In addition to relationships within the slave community, considering the internal economy helps scholars think productively about slaves' connections with the surrounding nonslave community, particularly with free persons of color and poor whites. Bondpeople did not restrict their trade to their fellow enslaved. Rather, they forged economic and concomitant social ties to members of the surrounding community. United, in many respects, by class but differentiated by race, poor whites and slaves both competed and collaborated in economic affairs. Scholarship in this area has been particularly insightful but—especially with regard to relationships with free blacks—much ground has yet to be covered.
Finally, work on the internal economy reminds scholars that slaves' lives were not divorced from their masters. The economic behavior of enslaved people occurred within the context of white management and governance. Among the more important questions addressed within the historiography is whether or not the internal economy served as a means of resistance or accommodation to the slave system. On the one hand, bondpeople developed skills and behaviors that challenged the mastery of the slaveholding class. On the other, participation in the internal economy offered a level of satisfaction that may have allayed long-term dissent and resistance to the system.
Scholars interested in the slaves' internal economy find a wealth of sources available to them. The Works Progress Administration interviewed elderly ex-slaves in the 1930s—these oral histories provide a wealth of information about everyday life, particularly the presence of money in the slave community. Planters' journals reveal management techniques and economic accounts with slaves. Court records detail aspects of underground or illicit economic activity. Travelers' narratives, among them Frederick Law Olmsted's (1822–1903) Cotton Kingdom, provide a useful outsider's perspective on the economic relationships among members of slave-based societies.
Published memoirs, particularly those written by exslaves, have proven significantly useful as they detail the minutiae of everyday life in slavery. Authors such as Charles Ball (b. 1781), Henry Clay Bruce (1836–1902), Frederick Douglass (1817–1895), Lunsford Lane (1803–1863), and many others detail the independent economic activities in which they participated while enslaved.
Ball, Charles. Slavery in the United States. A Narrative of the Life and Adventures of Charles Ball, a Black Man, Who Lived Forty Years in Maryland, South Carolina, and Georgia, as a Slave under Various Masters, and Was One Year in the Navy with Commodore Barney, during the Late War. New York: John S. Taylor, 1837.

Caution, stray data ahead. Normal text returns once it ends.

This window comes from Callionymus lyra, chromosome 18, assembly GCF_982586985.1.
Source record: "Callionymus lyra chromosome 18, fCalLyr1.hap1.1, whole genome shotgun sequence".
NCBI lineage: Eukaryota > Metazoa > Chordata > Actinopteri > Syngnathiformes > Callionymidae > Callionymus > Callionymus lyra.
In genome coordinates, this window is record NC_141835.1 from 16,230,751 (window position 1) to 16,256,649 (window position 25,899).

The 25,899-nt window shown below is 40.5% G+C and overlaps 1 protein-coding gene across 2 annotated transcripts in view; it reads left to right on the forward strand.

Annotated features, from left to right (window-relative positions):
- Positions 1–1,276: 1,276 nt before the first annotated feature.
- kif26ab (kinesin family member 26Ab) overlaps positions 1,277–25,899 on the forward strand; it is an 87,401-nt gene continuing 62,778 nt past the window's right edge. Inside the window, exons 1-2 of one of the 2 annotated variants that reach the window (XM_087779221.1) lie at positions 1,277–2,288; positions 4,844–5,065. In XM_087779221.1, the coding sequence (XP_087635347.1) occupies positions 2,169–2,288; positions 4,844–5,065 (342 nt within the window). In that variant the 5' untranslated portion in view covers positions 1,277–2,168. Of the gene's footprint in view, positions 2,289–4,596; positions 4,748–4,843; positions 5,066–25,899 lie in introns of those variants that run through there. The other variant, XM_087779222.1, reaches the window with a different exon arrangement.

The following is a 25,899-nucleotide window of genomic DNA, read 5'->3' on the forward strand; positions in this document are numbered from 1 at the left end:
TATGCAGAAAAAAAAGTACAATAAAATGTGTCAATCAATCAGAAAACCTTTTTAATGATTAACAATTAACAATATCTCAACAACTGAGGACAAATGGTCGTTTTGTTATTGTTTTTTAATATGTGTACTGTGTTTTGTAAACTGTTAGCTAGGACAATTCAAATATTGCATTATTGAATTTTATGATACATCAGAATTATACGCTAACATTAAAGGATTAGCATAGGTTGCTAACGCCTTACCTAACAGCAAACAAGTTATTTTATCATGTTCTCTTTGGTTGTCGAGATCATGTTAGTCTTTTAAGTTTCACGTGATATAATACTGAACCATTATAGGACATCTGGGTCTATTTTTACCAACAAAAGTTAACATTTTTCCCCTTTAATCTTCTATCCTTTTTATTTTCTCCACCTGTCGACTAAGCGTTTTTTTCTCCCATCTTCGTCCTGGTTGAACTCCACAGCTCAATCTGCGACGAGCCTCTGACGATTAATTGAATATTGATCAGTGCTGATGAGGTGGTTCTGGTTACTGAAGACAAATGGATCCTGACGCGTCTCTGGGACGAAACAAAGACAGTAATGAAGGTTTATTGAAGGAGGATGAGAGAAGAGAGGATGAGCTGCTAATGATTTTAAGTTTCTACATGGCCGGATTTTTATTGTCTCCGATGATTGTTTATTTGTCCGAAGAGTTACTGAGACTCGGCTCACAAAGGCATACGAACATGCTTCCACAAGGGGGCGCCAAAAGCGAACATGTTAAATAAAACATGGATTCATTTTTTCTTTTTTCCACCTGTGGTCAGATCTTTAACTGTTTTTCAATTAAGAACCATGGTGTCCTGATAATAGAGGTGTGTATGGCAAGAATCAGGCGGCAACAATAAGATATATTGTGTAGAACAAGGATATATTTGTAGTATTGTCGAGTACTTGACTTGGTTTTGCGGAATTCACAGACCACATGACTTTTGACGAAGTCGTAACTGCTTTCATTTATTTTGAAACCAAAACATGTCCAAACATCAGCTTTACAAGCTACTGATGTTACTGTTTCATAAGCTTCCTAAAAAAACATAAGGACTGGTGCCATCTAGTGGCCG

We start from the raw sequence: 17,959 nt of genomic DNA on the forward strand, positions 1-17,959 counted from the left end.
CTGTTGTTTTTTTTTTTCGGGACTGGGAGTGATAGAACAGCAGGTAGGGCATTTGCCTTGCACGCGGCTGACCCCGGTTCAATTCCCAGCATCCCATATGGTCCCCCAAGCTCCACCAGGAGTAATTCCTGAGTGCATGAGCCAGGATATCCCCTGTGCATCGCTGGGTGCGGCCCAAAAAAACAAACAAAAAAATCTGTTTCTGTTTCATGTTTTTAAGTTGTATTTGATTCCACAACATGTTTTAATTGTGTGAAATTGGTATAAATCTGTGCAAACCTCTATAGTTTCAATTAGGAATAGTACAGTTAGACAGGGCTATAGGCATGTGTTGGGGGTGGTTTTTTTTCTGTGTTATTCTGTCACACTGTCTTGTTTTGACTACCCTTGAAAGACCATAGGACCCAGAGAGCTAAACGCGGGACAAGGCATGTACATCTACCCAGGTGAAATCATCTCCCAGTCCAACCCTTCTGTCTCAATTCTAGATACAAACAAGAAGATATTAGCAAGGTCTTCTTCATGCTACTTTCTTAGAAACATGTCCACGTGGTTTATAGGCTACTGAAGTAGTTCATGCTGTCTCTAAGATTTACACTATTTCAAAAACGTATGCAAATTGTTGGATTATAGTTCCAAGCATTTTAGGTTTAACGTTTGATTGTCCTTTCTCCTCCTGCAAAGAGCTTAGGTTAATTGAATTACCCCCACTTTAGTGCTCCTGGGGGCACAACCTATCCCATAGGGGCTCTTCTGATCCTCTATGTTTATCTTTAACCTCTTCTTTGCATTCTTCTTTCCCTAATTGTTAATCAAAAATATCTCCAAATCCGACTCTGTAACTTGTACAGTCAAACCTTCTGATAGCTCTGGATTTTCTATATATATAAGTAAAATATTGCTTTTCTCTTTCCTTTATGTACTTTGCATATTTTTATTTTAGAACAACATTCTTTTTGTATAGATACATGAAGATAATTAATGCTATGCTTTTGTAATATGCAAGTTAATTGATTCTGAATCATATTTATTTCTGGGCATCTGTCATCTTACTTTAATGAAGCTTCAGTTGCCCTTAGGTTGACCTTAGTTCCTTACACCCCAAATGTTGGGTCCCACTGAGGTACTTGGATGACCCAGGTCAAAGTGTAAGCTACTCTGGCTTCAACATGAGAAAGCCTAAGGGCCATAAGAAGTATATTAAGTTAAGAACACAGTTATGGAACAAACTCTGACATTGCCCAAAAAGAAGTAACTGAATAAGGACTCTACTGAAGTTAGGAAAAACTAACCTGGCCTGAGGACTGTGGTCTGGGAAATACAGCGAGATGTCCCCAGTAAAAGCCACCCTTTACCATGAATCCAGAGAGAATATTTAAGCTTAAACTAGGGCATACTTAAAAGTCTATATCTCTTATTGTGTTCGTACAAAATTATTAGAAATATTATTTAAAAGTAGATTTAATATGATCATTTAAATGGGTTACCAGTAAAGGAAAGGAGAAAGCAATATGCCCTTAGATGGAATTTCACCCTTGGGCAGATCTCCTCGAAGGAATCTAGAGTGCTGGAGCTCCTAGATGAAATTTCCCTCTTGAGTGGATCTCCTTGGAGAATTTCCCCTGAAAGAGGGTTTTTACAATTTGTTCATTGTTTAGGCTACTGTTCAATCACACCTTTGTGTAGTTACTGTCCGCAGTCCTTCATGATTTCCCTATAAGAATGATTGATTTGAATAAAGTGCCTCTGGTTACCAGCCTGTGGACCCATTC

Ball, Charles. Fifty Years in Chains; or, The Life of An American Slave. New York: H. Dayton, 1859.
Berlin, Ira, and Philip Morgan. The Slaves' Economy: Independent Production by Slaves in the Americas. London: Frank Cass, 1991.
Blassingame, John W. The Slave Community: Plantation Life in the Antebellum South. New York: Oxford University Press, 1979.
Fogel, Robert, and Stanley Engerman. Time on the Cross: The Economics of American Negro Slavery. Boston: Little and Brown, 1974.
Forret, Jeff. "Slaves, Poor Whites, and the Underground Economy of the Rural Carolinas." Journal of Southern History 70, no. 4 (November 2004): 783-824.
Genovese, Eugene. Roll, Jordan, Roll: The World The Slaves Made. New York: Vintage, 1976.
Hudson, Larry. To Have and To Hold: Slave Work and Family in Antebellum South Carolina. Athens: University of Georgia Press, 1997.
Lockley, Timothy. Lines in the Sand: Race and Class in Low Country Georgia, 1750–1860. Athens: University of Georgia Press, 2001.
McDonnell, Lawrence T. "Money Knows No Master: Market Relations and the American Slave Community." In Developing Dixie: Modernization in a Traditional Society, eds. Winfred B. Moore Jr., Joseph F. Tripp, and Lyon G. Tyler. New York: Greenwood Press, 1988.
Mintz, Sidney, and Douglas Hall. "The Origins of the Internal Marketing System." Yale University Publications in Anthropology 57 (1960): 3-26.
Morgan, Philip D. "Work and Culture: The Task System and the Work of Low Country Blacks, 1700-1800." William and Mary Quarterly 4 (1982): 563-599.
Morgan, Philip D. "The Ownership of Property by Slaves in the Mid-Nineteenth-Century Low Country." Journal of Southern History 49, no. 3 (1983): 399-420.
Olmsted, Frederick Law. The Cotton Kingdom: a Traveler's Observations on Cotton and Slavery in the American Slave States: Based upon Three Former Volumes of Journeys and Investigations by the Same Author. New York: Mason Brothers, 1861–1862.
Penningroth, Dylan C. The Claims of Kinfolk: African American Property and Community in the Nineteenth-Century South. Chapel Hill: University of North Carolina Press, 2003.